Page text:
Dan Lok (02:20):
So let’s say the burn is a hundred K,
Ivan Nikkhoo (02:22):
So your burn is a hundred thousand
Dan Lok (02:23):
Dollars. So 18 months is
Ivan Nikkhoo (02:24):
1 million million. So my, then I will say, what are your goals and objectives over the next 18 months? Where do you need to be? Mm-hmm. <affirmative> and considering that burn might actually increase
Dan Lok (02:35):
Because they might hire people, engineers, and
Ivan Nikkhoo (02:37):
Everything else. So how much capital in total do you need to get there? Yeah. So it’s not saying we want to raise $5 million and this is how we’re gonna spend it. You have to work backwards and say, this is where we want to be. Mm-hmm. <affirmative>, and this is how
Dan Lok (02:49):
Much money, this is how much resource we need to get the resource need from here to there to
Ivan Nikkhoo (02:53):
Get there. Correct. There’s usually parameters around you as well. So there’s markets around you’re pree and seed and series A and so forth. There’s bands around, like a seed stage these days could be two to four, $5 million, and a round could be five to $15 million and so on. And so there’s, there’s bands around. Yeah. But with reasonability you can look at it that way. Again, where do we want to be in 18 months? How much resources do we need to get there? And sometimes you might need to adjust your burn to get there. Mm-hmm. <affirmative>. So, uh, the way, the reason it’s an 18 month cycle is because you show traction over a 12 month period and that gives you six months for the process of raising the next round. Yeah. If you begin raising up the next round with less than six months of runway left and runway is the number of months of cash you have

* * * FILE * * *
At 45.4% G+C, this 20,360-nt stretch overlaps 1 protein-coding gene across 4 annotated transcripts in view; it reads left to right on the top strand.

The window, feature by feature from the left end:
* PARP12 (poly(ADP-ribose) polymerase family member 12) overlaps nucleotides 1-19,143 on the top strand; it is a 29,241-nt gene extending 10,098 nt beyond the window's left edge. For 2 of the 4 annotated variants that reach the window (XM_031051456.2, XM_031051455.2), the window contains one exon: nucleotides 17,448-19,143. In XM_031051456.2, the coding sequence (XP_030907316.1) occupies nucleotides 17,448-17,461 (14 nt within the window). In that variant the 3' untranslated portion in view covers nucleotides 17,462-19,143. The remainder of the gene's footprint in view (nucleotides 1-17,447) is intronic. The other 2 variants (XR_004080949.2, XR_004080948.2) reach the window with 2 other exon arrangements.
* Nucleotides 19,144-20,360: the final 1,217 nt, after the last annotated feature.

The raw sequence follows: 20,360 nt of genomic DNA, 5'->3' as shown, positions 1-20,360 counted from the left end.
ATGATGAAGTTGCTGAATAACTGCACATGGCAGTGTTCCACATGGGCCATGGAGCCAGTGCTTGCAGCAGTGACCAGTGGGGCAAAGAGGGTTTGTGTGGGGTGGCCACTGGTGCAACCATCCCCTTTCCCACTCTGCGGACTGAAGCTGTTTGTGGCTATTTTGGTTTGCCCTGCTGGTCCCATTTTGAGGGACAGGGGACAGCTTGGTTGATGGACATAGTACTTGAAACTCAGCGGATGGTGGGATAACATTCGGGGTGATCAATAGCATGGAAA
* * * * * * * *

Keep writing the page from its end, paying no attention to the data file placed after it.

Dan Lok (03:44):
Left, you left, yes.
Ivan Nikkhoo (03:45):
It is gonna be a problem because many investors, including us, will not, uh, receive a company that has less than six months of runway. Yeah. Left because
Dan Lok (03:54):
It’s too, it’s too tight. It’s too tight. And also they basically, it tells us they kind of mismanage their money a little bit and also,
Ivan Nikkhoo (04:01):
Or they don’t know the game. They think it’s gonna be very quick to raise the money, and I hope they do. But for
Dan Lok (04:04):
Us, by the way, the worst time to make, to raise money is when you desperately need it. Yeah.
Ivan Nikkhoo (04:09):
Worst time if you show judgment and if you raise money in a very systematic manner mm-hmm. <affirmative>, the more experience we see is not only appreciated, but look at you more favorably knowing that the round after that yes, you would be using the same discipline and judgment. Yeah. Which is very, very important. Yeah. So again, what you wanna raise is the amount that is required in the, in the life cycle that you’re in for next 18 months. So from C two A is very different from A to B and then B and beyond based on your unit economics.
Dan Lok (04:40):
So that answers the question how much money you should raise for your next round. Until next time, happy, happy
Ivan Nikkhoo (04:46):
Unit on hunting.